Day 2: Drive to Damaraland, Afternoon Game Drive in Palmwag

Stay in the remote Palmwag Concession

This morning, drive yourself north to Palmwag Lodge in Damaraland, a dramatic region of grasslands, gorges, and mountains. The area is particularly famed for its prehistoric rock paintings and geological formations carved by wind and sand over the centuries. Check into your lodge in the Palmwag Concession, a 1,359,000-acre (550,000 ha) protected slice of wilderness. A diverse array of wildlife is sustained here by the Uniab River, which runs through the concession.  

This afternoon you'll take a game drive in the Palmwag Concession. Bump across the rocky basalt landscape, which was created over 125 million years ago by magma eruptions. Your guide will point out some of Palmwag's resident wildlife, which includes springboks, giraffes, and rare species like desert-dwelling elephants and spotted hyenas. Keep an eye out for endemic birds such as Ruppell's korhaan as you drive.

Day 3: Half-Day Rhino Tracking

Track endangered rhinos

Managed by the Save the Rhino Trust, Palmwag Concession has Africa's largest free-roaming population of black rhinos, which you'll encounter on today's tracking expedition. Thanks to the trust's work protecting these critically-endangered creatures from poachers and habitat loss, their numbers are slowly increasing within the concession.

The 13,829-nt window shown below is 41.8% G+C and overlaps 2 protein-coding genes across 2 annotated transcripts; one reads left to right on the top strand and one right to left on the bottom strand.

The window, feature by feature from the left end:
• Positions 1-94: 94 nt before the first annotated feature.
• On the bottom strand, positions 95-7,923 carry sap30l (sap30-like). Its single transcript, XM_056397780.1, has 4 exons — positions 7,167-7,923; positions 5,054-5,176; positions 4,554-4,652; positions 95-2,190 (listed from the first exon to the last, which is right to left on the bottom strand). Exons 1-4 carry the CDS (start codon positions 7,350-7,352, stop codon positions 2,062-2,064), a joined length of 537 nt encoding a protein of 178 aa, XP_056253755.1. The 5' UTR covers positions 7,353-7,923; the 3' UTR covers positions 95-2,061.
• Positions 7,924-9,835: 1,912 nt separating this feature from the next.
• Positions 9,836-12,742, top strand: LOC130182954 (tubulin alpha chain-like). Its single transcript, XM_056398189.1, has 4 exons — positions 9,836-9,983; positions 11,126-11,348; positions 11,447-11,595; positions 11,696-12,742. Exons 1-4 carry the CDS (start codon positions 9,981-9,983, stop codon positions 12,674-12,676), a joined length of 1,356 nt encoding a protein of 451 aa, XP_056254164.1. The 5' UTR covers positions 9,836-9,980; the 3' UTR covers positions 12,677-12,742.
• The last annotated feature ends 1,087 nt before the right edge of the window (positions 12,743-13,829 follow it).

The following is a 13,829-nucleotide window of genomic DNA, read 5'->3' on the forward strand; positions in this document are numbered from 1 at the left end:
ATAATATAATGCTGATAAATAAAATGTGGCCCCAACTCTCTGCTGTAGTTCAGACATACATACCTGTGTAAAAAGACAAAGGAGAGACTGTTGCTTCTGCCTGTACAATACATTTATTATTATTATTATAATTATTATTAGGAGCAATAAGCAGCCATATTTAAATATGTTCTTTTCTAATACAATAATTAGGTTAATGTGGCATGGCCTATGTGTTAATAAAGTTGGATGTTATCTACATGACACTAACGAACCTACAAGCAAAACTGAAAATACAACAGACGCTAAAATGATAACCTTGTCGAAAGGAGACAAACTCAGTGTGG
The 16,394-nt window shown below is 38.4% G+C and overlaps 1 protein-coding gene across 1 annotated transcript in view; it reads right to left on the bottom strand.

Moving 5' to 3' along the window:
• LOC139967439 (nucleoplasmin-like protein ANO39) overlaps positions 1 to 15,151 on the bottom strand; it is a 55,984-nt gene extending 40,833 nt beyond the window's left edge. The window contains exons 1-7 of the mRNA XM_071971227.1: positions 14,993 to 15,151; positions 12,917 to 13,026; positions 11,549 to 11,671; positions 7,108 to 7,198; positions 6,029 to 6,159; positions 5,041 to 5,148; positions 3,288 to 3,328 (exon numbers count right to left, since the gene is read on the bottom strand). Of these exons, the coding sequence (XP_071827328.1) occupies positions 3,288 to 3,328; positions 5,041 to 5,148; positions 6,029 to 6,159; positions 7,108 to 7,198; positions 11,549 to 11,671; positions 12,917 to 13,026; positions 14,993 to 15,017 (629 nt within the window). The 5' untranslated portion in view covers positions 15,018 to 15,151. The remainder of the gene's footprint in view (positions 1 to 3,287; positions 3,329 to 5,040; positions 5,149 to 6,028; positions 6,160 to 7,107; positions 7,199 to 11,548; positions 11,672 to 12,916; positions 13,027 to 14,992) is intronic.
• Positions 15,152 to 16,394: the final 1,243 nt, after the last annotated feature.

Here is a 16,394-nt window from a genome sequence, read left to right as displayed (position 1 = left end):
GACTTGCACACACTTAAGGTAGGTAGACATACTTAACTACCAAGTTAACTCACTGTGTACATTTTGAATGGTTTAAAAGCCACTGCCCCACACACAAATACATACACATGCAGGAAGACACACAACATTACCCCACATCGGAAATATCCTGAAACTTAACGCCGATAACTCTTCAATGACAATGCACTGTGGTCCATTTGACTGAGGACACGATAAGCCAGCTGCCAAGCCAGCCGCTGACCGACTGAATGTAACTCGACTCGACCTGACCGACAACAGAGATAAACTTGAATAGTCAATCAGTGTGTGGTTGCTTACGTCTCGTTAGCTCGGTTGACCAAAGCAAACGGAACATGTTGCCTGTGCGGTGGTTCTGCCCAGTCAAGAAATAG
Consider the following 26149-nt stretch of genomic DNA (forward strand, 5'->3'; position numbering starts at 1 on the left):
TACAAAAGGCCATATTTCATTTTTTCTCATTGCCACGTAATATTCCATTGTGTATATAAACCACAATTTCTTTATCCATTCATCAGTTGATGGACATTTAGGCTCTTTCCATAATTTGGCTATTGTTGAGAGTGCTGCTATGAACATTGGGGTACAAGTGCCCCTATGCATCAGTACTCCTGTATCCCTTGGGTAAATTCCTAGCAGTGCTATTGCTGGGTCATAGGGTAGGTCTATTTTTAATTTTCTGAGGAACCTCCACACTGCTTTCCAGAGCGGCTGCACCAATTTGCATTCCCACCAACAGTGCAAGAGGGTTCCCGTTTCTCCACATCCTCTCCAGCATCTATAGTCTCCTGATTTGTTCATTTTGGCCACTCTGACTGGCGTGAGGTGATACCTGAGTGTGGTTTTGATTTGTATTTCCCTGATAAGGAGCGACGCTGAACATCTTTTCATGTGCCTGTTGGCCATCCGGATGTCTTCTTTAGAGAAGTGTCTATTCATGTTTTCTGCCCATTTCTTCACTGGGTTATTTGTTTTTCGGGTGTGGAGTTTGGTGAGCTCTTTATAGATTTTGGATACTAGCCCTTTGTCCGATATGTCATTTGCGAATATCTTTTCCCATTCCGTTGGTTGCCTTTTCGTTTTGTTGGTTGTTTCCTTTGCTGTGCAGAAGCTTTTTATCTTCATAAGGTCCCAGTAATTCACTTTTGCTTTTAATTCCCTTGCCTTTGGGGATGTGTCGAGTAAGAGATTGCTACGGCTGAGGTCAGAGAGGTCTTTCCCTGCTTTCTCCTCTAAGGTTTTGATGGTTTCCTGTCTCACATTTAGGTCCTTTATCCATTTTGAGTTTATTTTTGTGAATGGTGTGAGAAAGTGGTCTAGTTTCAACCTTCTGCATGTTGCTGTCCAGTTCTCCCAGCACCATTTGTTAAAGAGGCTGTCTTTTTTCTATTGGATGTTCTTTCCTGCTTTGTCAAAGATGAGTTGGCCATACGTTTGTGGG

Head out with a guide and expert tracker who knows each rhino by sight. You'll travel to off-the-beaten-track areas in an open game vehicle and then follow on foot to observe rhinos from a respectful distance. While the main focus is tracking rhinos, you're likely to spot many other animals during the tour, from kudus to oryx and mountain zebras.

Day 4: Drive to Kunene

Meet the Himba people in Kunene

This morning your six-night wild camping adventure begins in Kunene, Namibia's mountainous northwest. Kunene is a land of endless savannas, valleys, and mountains dotted with villages belonging to Namibia's Indigenous people. The region is named after the mighty Kunene River, which acts as a border between Angola and has provided a vital water source for the Himba people for centuries. Today, the river is a haven for whitewater rafters, kayakers, and hikers who come to marvel at its crashing waterfalls.